|The model (of SAI) is similar to commercially available messaging applications like WhatsApp, Telegram, SAMVAD and GIMS.|
The Indian Army has developed and launched a secure messaging application, Secure Application for the Internet or SAI. The app supports end-to-end secure voice, text and video calling services for the Android platform and was launched to prevent “leaking” of any classified information to inimical intelligence agencies, the ministry of defence said in a statement.
“The model (of SAI) is similar to commercially available messaging applications like WhatsApp, Telegram, SAMVAD and GIMS and utilises end-to-end encryption messaging protocol. SAI scores over on security features with local in-house servers and coding, which can be tweaked as per requirements,” the ministry said in a release on Thursday.
The indigenous messaging application has been vetted by CERT-in empanelled auditor and Army Cyber Group and the process for filing Intellectual Property Rights (IPR) hosting the infrastructure on NIC and working on the iOS platform for the app is currently in progress, the ministry said. SAI will be used by the army to facilitate secure messaging within the service, it added.
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SAI was developed by Colonel Sai Shankar, the commanding officer of a signals unit in Rajasthan, and then upgraded to military-grade standards. Defence minister Rajnath Singh, after reviewing the working of the app, complimented Col Shankar for developing the application with “skill and ingenuity”.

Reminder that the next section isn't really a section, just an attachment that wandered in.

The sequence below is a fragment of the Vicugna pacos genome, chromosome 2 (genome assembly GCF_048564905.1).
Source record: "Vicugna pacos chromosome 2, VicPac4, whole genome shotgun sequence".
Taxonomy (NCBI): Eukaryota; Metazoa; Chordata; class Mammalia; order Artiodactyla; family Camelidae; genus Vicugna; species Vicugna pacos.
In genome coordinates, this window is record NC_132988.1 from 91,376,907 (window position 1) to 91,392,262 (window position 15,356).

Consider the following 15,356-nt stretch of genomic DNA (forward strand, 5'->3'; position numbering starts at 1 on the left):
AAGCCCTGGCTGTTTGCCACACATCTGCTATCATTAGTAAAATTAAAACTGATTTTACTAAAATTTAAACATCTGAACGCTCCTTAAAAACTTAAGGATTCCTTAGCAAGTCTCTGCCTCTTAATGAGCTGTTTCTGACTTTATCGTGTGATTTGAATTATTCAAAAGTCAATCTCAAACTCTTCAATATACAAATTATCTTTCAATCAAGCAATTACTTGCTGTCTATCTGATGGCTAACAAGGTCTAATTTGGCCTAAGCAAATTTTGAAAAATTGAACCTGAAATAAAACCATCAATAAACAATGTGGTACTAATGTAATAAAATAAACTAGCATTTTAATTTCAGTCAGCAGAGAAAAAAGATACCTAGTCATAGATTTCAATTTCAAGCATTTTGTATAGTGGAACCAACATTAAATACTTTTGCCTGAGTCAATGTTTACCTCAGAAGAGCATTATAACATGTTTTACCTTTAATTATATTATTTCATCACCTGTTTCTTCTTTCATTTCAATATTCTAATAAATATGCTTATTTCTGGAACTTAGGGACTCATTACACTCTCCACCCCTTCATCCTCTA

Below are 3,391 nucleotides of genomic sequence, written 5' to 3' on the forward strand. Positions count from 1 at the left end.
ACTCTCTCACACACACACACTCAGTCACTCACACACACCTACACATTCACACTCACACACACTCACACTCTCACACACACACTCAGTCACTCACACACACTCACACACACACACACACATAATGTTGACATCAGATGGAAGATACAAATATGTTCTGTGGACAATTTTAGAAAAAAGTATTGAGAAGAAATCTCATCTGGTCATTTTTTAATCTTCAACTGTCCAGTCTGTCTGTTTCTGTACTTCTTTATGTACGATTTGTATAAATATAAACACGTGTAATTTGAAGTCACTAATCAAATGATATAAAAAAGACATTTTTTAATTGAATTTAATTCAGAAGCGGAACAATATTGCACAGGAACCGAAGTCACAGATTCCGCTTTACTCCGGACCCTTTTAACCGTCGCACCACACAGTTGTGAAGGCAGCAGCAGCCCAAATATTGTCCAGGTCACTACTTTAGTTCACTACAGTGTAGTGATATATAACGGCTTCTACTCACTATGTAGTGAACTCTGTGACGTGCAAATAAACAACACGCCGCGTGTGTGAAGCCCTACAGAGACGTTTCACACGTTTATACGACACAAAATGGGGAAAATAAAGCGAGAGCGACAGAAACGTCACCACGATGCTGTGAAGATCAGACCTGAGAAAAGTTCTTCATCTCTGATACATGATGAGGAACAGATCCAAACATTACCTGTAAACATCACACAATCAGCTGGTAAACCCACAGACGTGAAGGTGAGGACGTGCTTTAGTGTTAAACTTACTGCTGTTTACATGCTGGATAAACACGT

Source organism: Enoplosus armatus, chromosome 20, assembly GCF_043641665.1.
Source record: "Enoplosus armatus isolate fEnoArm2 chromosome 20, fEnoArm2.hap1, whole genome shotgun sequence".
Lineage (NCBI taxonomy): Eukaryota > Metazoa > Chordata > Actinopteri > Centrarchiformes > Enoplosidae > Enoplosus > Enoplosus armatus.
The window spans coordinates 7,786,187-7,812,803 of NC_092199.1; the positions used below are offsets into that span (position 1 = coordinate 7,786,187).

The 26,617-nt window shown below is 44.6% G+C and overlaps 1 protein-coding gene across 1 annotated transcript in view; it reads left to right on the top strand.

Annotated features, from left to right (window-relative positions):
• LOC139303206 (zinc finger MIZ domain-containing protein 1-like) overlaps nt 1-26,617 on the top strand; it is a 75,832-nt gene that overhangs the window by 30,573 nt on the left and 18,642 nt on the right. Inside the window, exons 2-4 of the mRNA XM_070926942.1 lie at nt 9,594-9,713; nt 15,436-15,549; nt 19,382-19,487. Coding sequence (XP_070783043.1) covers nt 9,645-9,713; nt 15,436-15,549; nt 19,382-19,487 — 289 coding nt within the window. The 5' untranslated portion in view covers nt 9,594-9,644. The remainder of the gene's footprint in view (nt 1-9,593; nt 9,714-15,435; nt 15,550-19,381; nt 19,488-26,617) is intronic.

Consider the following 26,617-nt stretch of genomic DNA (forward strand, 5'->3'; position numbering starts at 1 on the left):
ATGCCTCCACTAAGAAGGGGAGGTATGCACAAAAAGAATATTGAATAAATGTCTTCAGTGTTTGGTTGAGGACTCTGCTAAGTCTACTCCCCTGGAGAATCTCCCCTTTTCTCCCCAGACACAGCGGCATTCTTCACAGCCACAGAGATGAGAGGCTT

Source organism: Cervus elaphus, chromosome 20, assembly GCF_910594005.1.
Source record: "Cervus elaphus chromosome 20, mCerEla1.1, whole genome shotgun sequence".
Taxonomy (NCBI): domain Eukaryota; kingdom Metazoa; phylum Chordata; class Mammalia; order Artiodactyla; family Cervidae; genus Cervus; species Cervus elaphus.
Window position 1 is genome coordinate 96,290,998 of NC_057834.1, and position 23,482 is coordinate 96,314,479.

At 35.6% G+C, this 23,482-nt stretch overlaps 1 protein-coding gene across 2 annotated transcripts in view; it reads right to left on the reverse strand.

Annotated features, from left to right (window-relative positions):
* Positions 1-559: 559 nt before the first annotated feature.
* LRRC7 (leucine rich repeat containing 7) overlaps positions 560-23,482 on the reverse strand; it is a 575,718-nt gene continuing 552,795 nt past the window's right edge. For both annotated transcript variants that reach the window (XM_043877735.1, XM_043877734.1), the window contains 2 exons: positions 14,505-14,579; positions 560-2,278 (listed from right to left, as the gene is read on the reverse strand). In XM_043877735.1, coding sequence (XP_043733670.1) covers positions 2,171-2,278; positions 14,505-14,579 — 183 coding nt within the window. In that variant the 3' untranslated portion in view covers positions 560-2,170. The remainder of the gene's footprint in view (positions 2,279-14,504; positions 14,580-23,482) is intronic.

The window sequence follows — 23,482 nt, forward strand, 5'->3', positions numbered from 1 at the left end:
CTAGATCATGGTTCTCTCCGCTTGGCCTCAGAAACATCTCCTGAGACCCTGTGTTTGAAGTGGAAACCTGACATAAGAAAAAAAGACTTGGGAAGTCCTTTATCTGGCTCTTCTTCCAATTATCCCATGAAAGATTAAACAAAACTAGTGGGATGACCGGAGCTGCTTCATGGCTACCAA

In July, after the Centre banned 59 apps of Chinese origin or with Chinese links from app stores in India, the defence ministry had instructed soldiers and officers of the Indian Army to delete 89 apps from their mobile devices, including news apps like Daily Hunt, dating apps like Tinder, social networking apps like Facebook, TikTok, video-conferencing apps like Zoom and gaming apps like PUBG. This was done to prevent “sensitive information” from being leaked.
Popular social media apps Facebook and Instagram have also been banned. Last year, the army had instructed its soldiers and officials to stay clear of using WhatsApp for official purposes. Officers who posted on sensitive posts were also asked to delete their Facebook accounts.
Carrying smartphones onto bases and dockyards has been prohibited. This came after the army observed Chinese and Pakistan’s online espionage agents attempting to obtain classified information and data.